Stefanie Schulte Strathaus: After Rudolph Schindler – “Schindler’s Houses” was shown at the Forum 2007 – you have now turned to another Austrian: Adolf Loos. What relation do the two have to each other?
Heinz Emigholz: Adolf Loos was in many ways a role model for Rudolph Schindler. First, in conceiving space to be as complicated as it is or could be and in building as possible; shaping the space of life as a space for thought and not blighting it by putting on pompous airs. Second, there are parallels in their relationship to the United States. Loos received crucial impetus in Chicago in the 1890s. The influence of Louis Sullivan, including in terms of an architecture with allegiance to democracy, was lasting and unmistakable. For Schindler, America and its possibilities became reality in California. He could set off on his own path, if we ignore the obstacles the International Style put in his way. Loos’ fate, by contrast, was to get stuck in Europe’s dead end. My films about them mirror this core: Loos’ great spatial plan idea and what could become of it on two differing continents. The two films leave me with completely different feelings.
Can you briefly explain this spatial plan idea and th e differences you perceive in its implementation in th e U.S.A. and Europe?
Both architects built from the inside outward. Complex rooms interlock on several levels with
different heights, breaking up any simple division of stories. With Schindler, it seems more fragile,
because California’s climate permits designing a more flowing boundary between inside and outside; with Loos, it is more monumental, because he had to seal things off from the outside.
It was said that Adolf Loos hated ornament. Your film is titled “Loos Ornamenta l” – which means
this time the ornamental aspect of architect ure is placed between the th ee-dimensionality
of the spaces and the two-dimensionality of film. What interests you in particular in this series in
comparison with your earlier films?
It’s true that Loos has the journalistic reputation of hating ornament. The misunderstanding is based on what people understand by the term. Ornament in the sense of floral relief really isn’t
his bag. But if you enter the interiors he designed, all you see is ornamentation formed by the structures of the natural materials of wood, stone, metal, and textiles. Artfully arranging cut surfaces brings out the grain of wood and the veining of marble. To be contrarian: the materials he uses in the overall composition of a room appear as ornamentation. In its interlocking character, the constructed space itself is a three-dimensional ornament. Loos didn’t worry about his supposed
contradictions. Unfortunately, his pretentious 1910 essay Ornament and Crime has been completely
distorted and absolutized. He was not a terrible simplifier. What interests me is complexity, a complex spatial grid through which reality can be recognized, and he offers that to me and my camera.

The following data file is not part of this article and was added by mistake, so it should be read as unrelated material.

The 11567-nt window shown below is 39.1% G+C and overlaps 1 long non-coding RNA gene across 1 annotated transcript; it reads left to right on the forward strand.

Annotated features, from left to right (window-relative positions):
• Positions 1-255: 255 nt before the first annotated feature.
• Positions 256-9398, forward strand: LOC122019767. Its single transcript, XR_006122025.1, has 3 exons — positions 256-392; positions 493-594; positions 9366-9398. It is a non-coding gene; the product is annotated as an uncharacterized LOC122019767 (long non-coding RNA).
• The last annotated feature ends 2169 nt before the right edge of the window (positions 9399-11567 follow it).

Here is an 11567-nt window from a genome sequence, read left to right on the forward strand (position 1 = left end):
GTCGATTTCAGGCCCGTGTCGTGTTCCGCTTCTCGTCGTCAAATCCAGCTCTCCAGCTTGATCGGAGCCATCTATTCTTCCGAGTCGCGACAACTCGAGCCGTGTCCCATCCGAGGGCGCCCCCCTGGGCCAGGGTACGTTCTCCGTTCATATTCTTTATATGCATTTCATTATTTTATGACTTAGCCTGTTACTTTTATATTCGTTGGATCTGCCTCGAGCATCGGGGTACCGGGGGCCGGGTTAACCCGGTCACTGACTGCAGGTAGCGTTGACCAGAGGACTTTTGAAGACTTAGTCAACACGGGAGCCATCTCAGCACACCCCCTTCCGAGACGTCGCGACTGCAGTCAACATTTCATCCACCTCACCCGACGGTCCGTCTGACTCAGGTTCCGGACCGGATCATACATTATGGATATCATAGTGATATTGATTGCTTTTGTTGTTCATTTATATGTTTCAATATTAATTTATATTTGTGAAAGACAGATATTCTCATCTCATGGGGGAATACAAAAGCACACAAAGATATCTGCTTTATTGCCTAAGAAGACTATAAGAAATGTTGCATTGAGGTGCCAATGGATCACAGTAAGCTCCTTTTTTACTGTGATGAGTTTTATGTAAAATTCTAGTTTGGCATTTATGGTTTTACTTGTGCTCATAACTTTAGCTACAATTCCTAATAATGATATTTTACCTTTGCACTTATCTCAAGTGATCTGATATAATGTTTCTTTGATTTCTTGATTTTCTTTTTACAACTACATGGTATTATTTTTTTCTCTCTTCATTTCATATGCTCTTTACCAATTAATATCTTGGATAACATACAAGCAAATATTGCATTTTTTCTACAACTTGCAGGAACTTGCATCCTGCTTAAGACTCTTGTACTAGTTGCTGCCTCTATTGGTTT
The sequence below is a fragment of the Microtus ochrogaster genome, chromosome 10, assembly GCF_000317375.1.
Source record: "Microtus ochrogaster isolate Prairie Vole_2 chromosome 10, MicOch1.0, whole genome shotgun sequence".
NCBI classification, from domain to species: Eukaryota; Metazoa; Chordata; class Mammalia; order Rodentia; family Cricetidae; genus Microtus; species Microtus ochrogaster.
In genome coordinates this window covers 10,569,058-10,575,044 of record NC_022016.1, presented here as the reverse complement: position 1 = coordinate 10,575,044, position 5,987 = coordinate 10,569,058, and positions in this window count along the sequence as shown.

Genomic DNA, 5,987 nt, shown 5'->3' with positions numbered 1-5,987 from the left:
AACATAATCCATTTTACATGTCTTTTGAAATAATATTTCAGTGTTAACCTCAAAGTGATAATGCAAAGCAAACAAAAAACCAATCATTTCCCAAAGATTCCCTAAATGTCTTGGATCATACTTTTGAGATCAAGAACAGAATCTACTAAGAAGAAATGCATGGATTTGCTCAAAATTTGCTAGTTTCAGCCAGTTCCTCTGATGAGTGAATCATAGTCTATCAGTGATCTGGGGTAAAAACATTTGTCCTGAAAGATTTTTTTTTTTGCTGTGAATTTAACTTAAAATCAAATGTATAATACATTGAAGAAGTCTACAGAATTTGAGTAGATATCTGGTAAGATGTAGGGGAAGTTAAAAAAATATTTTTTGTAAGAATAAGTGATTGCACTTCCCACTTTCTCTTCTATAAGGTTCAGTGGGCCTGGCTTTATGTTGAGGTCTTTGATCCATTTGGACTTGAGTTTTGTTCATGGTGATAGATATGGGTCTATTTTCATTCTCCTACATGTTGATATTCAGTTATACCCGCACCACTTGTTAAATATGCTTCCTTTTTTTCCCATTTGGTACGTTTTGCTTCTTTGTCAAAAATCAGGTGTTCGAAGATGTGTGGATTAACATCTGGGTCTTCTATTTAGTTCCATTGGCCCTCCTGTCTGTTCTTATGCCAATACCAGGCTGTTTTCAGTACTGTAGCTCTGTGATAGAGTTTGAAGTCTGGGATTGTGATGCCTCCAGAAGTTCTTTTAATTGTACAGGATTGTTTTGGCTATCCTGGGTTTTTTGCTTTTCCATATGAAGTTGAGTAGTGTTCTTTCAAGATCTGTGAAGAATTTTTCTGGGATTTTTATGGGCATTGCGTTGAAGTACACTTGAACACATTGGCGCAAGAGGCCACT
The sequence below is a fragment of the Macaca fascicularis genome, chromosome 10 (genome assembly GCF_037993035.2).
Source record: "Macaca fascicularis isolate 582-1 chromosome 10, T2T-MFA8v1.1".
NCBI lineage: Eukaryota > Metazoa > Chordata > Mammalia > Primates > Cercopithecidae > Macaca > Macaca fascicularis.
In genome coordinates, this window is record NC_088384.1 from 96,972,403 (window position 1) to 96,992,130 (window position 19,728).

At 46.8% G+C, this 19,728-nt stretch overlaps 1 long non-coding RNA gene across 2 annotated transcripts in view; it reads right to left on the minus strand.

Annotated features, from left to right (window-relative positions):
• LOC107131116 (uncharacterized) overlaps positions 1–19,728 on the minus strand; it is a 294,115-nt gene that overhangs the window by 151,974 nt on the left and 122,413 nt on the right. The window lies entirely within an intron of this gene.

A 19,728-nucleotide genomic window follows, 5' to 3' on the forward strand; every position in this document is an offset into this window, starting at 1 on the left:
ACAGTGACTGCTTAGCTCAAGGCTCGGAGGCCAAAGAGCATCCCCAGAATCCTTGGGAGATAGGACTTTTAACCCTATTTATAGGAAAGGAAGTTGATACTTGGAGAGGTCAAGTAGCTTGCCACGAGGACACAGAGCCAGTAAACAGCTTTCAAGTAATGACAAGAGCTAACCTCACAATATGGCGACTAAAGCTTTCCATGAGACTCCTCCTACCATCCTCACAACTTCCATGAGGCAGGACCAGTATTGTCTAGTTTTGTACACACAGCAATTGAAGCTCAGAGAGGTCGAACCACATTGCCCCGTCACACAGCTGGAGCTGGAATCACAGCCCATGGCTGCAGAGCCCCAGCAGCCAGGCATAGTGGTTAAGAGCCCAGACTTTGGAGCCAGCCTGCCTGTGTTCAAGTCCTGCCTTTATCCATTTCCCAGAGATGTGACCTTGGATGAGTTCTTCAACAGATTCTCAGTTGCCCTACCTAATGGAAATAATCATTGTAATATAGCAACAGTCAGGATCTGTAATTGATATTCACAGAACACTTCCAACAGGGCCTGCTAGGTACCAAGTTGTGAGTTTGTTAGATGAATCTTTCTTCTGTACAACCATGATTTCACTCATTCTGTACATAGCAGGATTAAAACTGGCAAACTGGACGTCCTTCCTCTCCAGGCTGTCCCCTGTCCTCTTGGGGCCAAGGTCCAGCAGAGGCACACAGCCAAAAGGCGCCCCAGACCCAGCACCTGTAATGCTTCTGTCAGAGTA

In “Schindler’s Houses”, you used the term “crime” in connection with the atempt to remove the work of an individual architect from its surroundings to make a film about it. Are architects and
filmmakers beholden to the same morality? Are crimes there to be committed?
Most of the buildings by architects who interest me are inconceivable apart from the site where they were constructed. They function only in relation to a very specific place. This spatial environment
shapes the scale and creates relationships that then can no longer be arbitrary. Of course, building and filming in accordance with this guideline entails a certain fundamental or moral stance. Montages of attractions, as with Eisenstein or Vigo, interest me in architecture as little as they do in
film. I want to reproduce the stream of surfaces and not a stupid idea. But in the course of time, the original surroundings of buildings disappear and a general, uncontrollable disorder spreads – inevitably. And that’s called reality and even crime can only stop it for a short time.
The marble in a Loos house, in particular, shows how the inner structure of a material is turned outward. The relationship between inside and outside plays a special role in this film: you had
initially planned to take footage solely of interior spaces, but then decided to film the building from the outside as well.
I couldn’t carry out the plan, because a radical interior affects the exterior as well. Loos always ended up with building exteriors that put him in intense opposition to the buildings of his Central European surroundings and their ways of thinking.
The best-known example of that is surely the Loos House on Michaelerplatz in Vienna. “Schindler’s
Houses” is also a portrait of the city of Los Angeles – the vistas permit a camera perspective that
stages the surroundings. “Maillart’s Brücken” (“Maillart‘s bridges”, 2000) practically demanded
that their environment be brought into the picture, because bridges exist only to make connections in the exterior world. How did you deal cinematically with the contradict ions between Loos’s buildings and their surroundings? To what degree is this film a portrait of Europe or specifically of Vienna?